None of us wants a loved one to suffer, and so the better we understand where our (and their) experience is coming from, the more deeply we can connect, love and care for those people close to us. Which leads us to a more beautiful experience of the time we still have to spend with them.

With love,


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‘Success’ Doesn’t Look Like This

‘Success’ Doesn’t Look Like This

After a talk I gave last week, one of the participants came up to me – Adam, a few years out of university, on the leadership track in a large public sector organisation.

“Cathy,” he said, “I’m really interested in what you said about success. It sounds totally different to what I’ve been told by other people. Can we talk about it?”


‘Traditional’ Success


Adam had already been through quite a bit of traditional leadership training, and he had the expectation that he needed to know exactly where he was going. That he should have his destination firmly in his sights, never wavering from it. That he should be stepping boldly and consistently to the place in the future that his colleagues and mentors were defining as ‘success’.

I’d introduced an alternative perspective, and he was curious.


The Alternative Timeline


“What if there is no timeline?” I’d asked. “What if we don’t know, and have no control over what’s ahead of us? Would we act differently? Would we put our focus elsewhere? Choose other actions? Make different decisions?”

I’d talked to the room about how I could make up, as I stood with them that day, that I’d still be doing the same work in a year’s time. That I’d have clients, I’d be teaching seminars, perhaps I’d create more online training. That life would look like a version of what I was doing today. I could even create plans and strategies, make up targets and start to monitor results.

Whereas most people would see this as real and a good place to aim (or at least a reasonable place to expect to arrive), I knew, without a shadow of a doubt, that my world could change in an instant.


Mum’s Crazy Ideas


I told Adam that I’d been in the car with my youngest son a couple of days previously, as my son had been musing about his university plans.

“Mum, I’m thinking of taking a year out before I go to university. What do you think?”

He then started to list the places he might go, what he might do, whom he might travel with.

As he talked, I found my mind wandering. ‘Wouldn’t it be great,’ I found myself thinking, ‘to go with him? To have some mum-and-son time, to spend a few weeks or even a few months in each of those places he’s listing?’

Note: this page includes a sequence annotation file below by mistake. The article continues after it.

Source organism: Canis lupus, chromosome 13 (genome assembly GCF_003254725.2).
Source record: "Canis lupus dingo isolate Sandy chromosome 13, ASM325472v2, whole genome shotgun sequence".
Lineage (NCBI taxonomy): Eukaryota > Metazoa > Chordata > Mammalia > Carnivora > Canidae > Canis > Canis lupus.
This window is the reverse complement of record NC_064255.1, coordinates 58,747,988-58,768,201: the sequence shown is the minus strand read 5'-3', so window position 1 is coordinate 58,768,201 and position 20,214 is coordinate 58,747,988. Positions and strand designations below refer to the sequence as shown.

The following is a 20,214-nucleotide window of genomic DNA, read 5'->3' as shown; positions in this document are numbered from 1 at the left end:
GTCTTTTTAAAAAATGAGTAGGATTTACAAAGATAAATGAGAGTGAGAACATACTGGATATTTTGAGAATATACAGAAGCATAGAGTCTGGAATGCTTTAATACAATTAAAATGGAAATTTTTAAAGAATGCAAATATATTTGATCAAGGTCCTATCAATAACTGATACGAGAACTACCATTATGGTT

Now, if I voiced that idea I expect my son would have been horrified. Or maybe not? I didn’t tell him what I was thinking in that moment but I tell you because it illustrates that ideas come to us all the time — whether we go looking for them or not.


We Don’t Need to Act


I probably won’t go travelling with my son but, now that my imagination has started to see something that feels like a good idea, who knows where it will go. Maybe I will do something with that year. Maybe I’ll travel, maybe we’ll move house, who knows. I can play with the ideas as they arrive; I can choose which ones to let go immediately and which ones to try on to see whether I like the fit.

While this may look like ‘daydreaming’ to you, thinking up mad ideas I’ll never act on, I know that this is actually how life works.


Perpetual Motion


Everything comes from (seemingly) nowhere. Whether it’s the unexpected job offer, the unwelcome redundancy or the random new idea, our circumstances are in perpetual motion.

We can choose to plan for a future that doesn’t exist, but planning doesn’t make that future real.

This was the conversation I had with Adam.


What’s in Your Future?


I’ll ask you what I asked him…

How do you know what ideas you’ll have in the next weeks, months or years? How do you know what opportunities will pass in front of you, and which of those you’ll feel inspired to take?

It seems to me there’s a lot of fun to be had in imagining a future, but there’s very little point acting as if it were a final destination because life has a way of moving us the way it wants, not the way we want.

In the words of John Lennon,

“Life is what happens to you while you are busy making other plans.”